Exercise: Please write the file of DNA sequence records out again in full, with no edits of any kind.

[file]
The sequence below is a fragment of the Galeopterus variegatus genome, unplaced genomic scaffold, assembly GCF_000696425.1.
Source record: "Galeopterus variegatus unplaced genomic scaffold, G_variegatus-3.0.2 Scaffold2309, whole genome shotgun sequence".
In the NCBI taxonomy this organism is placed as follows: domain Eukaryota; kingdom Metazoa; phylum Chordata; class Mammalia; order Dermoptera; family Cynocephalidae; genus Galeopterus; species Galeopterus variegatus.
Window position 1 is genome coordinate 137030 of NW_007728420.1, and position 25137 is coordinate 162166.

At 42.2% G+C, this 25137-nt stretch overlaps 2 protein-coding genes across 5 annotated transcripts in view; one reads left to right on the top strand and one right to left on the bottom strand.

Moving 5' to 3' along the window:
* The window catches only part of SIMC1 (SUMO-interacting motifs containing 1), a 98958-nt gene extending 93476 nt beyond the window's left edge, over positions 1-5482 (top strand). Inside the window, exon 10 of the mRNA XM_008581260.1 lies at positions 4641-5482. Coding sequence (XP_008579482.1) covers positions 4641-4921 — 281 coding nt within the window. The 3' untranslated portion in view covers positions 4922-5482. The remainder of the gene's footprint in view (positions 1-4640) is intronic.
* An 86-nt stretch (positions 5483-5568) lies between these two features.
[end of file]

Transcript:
The sequence below is a fragment of the Galeopterus variegatus genome, unplaced genomic scaffold, assembly GCF_000696425.1.
Source record: "Galeopterus variegatus unplaced genomic scaffold, G_variegatus-3.0.2 Scaffold2309, whole genome shotgun sequence".
In the NCBI taxonomy this organism is placed as follows: domain Eukaryota; kingdom Metazoa; phylum Chordata; class Mammalia; order Dermoptera; family Cynocephalidae; genus Galeopterus; species Galeopterus variegatus.
Window position 1 is genome coordinate 137030 of NW_007728420.1, and position 25137 is coordinate 162166.

At 42.2% G+C, this 25137-nt stretch overlaps 2 protein-coding genes across 5 annotated transcripts in view; one reads left to right on the top strand and one right to left on the bottom strand.

Moving 5' to 3' along the window:
* The window catches only part of SIMC1 (SUMO-interacting motifs containing 1), a 98958-nt gene extending 93476 nt beyond the window's left edge, over positions 1-5482 (top strand). Inside the window, exon 10 of the mRNA XM_008581260.1 lies at positions 4641-5482. Coding sequence (XP_008579482.1) covers positions 4641-4921 — 281 coding nt within the window. The 3' untranslated portion in view covers positions 4922-5482. The remainder of the gene's footprint in view (positions 1-4640) is intronic.
* An 86-nt stretch (positions 5483-5568) lies between these two features.